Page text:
A choice of three bed lengths keeps the Titan in the hunt for hauling a big payload, but the longest bed length of 7' 3" is nine inches less than you'll need to stack the usual 4x8 sheets of plywood. The Titan is available with a factory-applied spray-in bedliner and lockable storage bins built into its bed fenders.
Interior materials generally fall well short of the mark. Drab colors and textures are particularly hard to get over if you've cross-shopped similar trucks in the class. Storage space is abundant, however, with plenty of spaces for smaller items. Overall build quality is also good, if not great.
2012 Nissan Titan
The Titan's crash-test scores are far from the best in class, and it's missing some of the latest safety options.
Safety isn't the Nissan Titan's strongest selling point. While trucks from Toyota and Ford get high ratings from both the National Highway Traffic Safety Administration (NHTSA) and the Insurance Institute for Highway Safety (IIHS), the Titan doesn't fare as well.
It's unrated by the NHTSA, though the Titan earned four- and five-star grades from the federal agency under its previous scoring regimen, which was changed in 2011.
The Titan runs into trouble once it gets past the IIHS' front-impact tests, where it receives a "good" score. The IIHS calls it "acceptable" for roof-crush protection, but gives it only a "marginal" score for side-impact protection--despite the fact that side airbags are standard.
All Titans now come with dual front, side, and curtain airbags, as well as anti-lock brakes and stability control. However, there are no provisions for features such as blind-spot monitors.
2012 Nissan Titan
It's not as advanced as the latest Ram and Ford trucks, but the Nissan Titan's available features include Bluetooth and higher-end audio.
The Nissan Titan has been only lightly refreshed over the course of its long life. It doesn't have some of the very latest tech features you'd find in a Ford F-150 or a Ram 1500, but it can be outfitted and upgraded into something a lot nicer than the standard work truck.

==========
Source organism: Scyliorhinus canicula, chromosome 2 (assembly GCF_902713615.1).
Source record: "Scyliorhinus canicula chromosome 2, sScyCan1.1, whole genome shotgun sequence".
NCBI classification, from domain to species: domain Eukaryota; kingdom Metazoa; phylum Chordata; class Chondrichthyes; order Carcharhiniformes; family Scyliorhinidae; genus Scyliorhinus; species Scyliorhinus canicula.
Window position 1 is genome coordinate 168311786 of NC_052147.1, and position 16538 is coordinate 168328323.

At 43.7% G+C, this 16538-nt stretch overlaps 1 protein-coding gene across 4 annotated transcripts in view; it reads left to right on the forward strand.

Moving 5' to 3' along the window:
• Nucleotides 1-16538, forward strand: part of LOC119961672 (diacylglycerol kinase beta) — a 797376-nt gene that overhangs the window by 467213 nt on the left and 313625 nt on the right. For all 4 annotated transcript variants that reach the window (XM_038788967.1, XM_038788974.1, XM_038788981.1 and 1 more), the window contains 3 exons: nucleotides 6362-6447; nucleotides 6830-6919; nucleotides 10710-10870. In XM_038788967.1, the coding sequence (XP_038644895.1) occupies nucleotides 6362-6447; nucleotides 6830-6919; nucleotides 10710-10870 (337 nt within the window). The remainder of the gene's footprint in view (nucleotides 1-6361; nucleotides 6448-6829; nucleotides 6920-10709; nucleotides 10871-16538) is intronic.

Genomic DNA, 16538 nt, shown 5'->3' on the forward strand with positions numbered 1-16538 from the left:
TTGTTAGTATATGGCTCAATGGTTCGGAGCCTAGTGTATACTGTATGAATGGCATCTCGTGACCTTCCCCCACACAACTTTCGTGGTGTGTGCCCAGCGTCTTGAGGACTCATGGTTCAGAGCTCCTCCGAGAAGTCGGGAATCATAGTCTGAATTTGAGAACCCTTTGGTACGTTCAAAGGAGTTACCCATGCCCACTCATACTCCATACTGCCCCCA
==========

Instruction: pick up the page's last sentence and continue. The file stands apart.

Four trim levels are again offered: S, SV, PRO-4X, and SL. Basic work models--the S and SV--have the usual rugged grade of interior finish. Moving into the PRO-4X brings with it a special set of features keyed directly at trailblazers of all kinds: it comes with tow hooks, off-road tires, Rancho shocks, and a locking tailgate and locking storage box.
Key features of the top-of-the-line SL model include a cargo light, sonar backup assist, Bluetooth, dual-zone climate control, cabin air filter, a rear 23-volt outlet, HomeLink, power-adjustable pedals and leather captain's chairs, heated front seats, and a rockin' Rockford Fosgate stereo.
On various models, Bluetooth hands-free phone capability, XM Satellite Radio, heated/leather seats, and a DVD entertainment center are all available. The Max Utility package adds a raft of towing and load-centric features.
2012 Nissan Titan
Gas-savers have nowhere to turn with the latest Nissan Titan.
Even in a class that includes some of the least fuel-efficient passenger vehicles sold in America, the Nissan Titan is a laggard.
The EPA rates this year's Titan at 12/17 mpg when it's fitted with four-wheel drive, and slightly better at 13/18 mpg as a two-wheel-drive truck. In our experience, real-world gas mileage numbers will fall to the lower end of the Titan's scale.
At issue: Nissan is the only manufacturer of full-size pickups sold in the U.S. that does not offer a V-6 engine. Some of its competitors may not offer very efficient V-6s, but all of them are better on gas than the Titan. The Titan is capable of running on E85 biofuel, but that option's really only realistic in the corn belt.